What would a new economy that values increases in social wealth as much as increases in material wealth look like? What kind of an economy takes into account the Laws of Nature, the fundamental scientific tenets of thermodynamics? This, The Center for the Advancement of the Steady State Economy?
What a second...I think I just found some nice relaxing reading for the holiday break, something to integrate my engineering background with a desire to think about economics in a whole different way;
Thermodynamic accounting of ecosystem contribution to economic sectors with application to 1992 U.S. economy
Nandan U Ukidwe, Bhavik R Bakshi. Environmental Science & Technology. Easton: Sep 15, 2004. Vol. 38, Iss. 18; pg. 4810
Abstract (Summary)The currency of the future may be more overtly energy based, or perhaps backed by carbon. I suppose it already is, but the carbon is undervalued or its contribution is misunderstood.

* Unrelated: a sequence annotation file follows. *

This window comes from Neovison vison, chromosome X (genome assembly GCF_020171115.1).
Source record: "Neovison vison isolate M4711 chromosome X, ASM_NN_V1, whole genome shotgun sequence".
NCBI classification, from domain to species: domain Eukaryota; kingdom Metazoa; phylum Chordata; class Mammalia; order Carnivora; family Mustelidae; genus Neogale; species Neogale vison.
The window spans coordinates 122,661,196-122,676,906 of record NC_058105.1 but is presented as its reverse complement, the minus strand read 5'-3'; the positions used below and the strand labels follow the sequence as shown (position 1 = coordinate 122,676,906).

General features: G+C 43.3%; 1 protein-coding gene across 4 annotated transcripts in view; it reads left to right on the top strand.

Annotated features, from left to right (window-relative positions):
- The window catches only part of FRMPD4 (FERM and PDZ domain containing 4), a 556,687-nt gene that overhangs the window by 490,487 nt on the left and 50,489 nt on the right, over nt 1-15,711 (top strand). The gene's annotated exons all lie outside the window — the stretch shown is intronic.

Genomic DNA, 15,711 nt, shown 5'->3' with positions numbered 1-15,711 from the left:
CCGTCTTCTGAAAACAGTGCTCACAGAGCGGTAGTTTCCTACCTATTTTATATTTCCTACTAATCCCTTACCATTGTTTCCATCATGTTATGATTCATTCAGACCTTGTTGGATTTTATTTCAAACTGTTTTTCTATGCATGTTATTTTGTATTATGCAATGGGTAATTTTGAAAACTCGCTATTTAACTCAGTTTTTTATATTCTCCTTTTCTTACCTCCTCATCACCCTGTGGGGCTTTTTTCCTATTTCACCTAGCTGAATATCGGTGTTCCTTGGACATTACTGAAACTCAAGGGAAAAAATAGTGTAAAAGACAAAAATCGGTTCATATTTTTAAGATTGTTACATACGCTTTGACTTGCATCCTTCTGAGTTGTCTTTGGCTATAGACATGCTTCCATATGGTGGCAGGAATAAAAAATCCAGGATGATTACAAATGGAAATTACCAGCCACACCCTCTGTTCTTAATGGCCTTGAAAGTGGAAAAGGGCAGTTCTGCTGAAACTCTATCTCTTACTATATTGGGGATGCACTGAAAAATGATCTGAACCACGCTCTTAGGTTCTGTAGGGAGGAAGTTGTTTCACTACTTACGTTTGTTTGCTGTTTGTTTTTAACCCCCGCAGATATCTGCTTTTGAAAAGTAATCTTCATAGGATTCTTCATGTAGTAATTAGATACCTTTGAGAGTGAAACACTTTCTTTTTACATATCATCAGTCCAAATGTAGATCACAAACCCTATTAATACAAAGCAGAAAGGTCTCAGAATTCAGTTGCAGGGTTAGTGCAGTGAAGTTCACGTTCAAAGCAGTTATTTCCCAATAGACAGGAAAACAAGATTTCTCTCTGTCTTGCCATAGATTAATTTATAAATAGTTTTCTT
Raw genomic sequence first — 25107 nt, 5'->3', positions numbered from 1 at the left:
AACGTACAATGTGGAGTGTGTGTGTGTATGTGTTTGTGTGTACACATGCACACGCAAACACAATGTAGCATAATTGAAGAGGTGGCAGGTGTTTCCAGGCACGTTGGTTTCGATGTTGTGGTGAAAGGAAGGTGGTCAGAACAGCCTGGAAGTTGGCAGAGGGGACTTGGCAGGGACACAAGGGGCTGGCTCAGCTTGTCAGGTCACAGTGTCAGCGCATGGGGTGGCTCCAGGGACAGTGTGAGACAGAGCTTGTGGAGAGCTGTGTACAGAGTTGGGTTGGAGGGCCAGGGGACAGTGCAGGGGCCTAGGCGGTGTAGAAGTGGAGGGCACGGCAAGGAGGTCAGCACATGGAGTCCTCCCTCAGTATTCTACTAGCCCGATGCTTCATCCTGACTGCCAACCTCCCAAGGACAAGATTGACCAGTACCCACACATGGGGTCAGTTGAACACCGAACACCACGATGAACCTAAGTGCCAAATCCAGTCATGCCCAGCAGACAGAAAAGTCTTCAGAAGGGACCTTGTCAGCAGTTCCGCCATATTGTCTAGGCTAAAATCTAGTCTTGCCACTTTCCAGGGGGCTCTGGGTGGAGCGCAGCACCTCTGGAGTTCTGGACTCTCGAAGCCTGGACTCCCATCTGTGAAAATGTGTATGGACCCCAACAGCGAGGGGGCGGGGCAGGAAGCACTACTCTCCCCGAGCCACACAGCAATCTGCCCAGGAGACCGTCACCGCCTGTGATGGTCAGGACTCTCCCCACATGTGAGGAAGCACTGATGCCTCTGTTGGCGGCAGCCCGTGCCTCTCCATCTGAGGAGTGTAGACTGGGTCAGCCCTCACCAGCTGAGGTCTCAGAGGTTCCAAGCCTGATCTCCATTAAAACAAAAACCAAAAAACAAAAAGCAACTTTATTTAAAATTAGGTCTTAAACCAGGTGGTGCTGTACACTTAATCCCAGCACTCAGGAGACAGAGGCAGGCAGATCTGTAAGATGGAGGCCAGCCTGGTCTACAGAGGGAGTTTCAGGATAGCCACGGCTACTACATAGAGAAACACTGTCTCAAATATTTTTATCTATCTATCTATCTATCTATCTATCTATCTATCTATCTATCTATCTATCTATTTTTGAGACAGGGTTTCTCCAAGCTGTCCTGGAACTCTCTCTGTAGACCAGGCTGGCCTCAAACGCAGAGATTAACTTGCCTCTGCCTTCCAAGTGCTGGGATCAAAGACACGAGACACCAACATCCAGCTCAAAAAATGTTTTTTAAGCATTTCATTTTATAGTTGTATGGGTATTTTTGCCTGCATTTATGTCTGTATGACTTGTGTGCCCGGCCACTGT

Incorporation of ecological considerations in decision-making is essential for sustainable development, but is hindered by inadequate appreciation of the role of ecosystems, and lack of scientifically rigorous techniques for including their contribution. This paper develops a novel thermodynamic accounting framework for including the contribution of natural capital via thermodynamic input-output analysis. This framework is applied to the 1992 US economy comprising 91 industry sectors, resulting in delineation of the myriad ways in which sectors of the US economy rely on ecosystem products and services. The contribution of ecosystems is represented via the concept of ecological cumulative exergy consumption (ECEC), which is related to emergy analysis but avoids any of its controversial assumptions and claims. The use of thermodynamics permits representation of all kinds of inputs and outputs in consistent units, facilitating the definition of aggregate metrics. Total ECEC requirement indicates the extent to which each economic sector relies directly and indirectly on ecological inputs. The ECEC/money ratio indicates the relative monetary versus ecological throughputs in each sector, and indicates the relationship between the thermodynamic work needed to produce a product or service and the corresponding economic activity. This ratio is found to decrease along economic supply chains, indicating industries that are higher up in the economic food chain price ecosystem contribution more than the basic infrastructure industries such as mining and manufacturing. The ratio of CEC with and without inclusion of ecosystems indicates the extent to which conventional thermoeconomic analysis underestimates the contribution of ecosystems. Such ratios, made available for the first time, provide unique insight into the importance of natural capital, and are especially useful in hybrid thermodynamic life cycle analysis of industrial systems. The approach, data compiled in this work, and the resulting insight provide a more ecologically conscious tool for environmental decision-making, and has potential applications at micro as well as macro scales.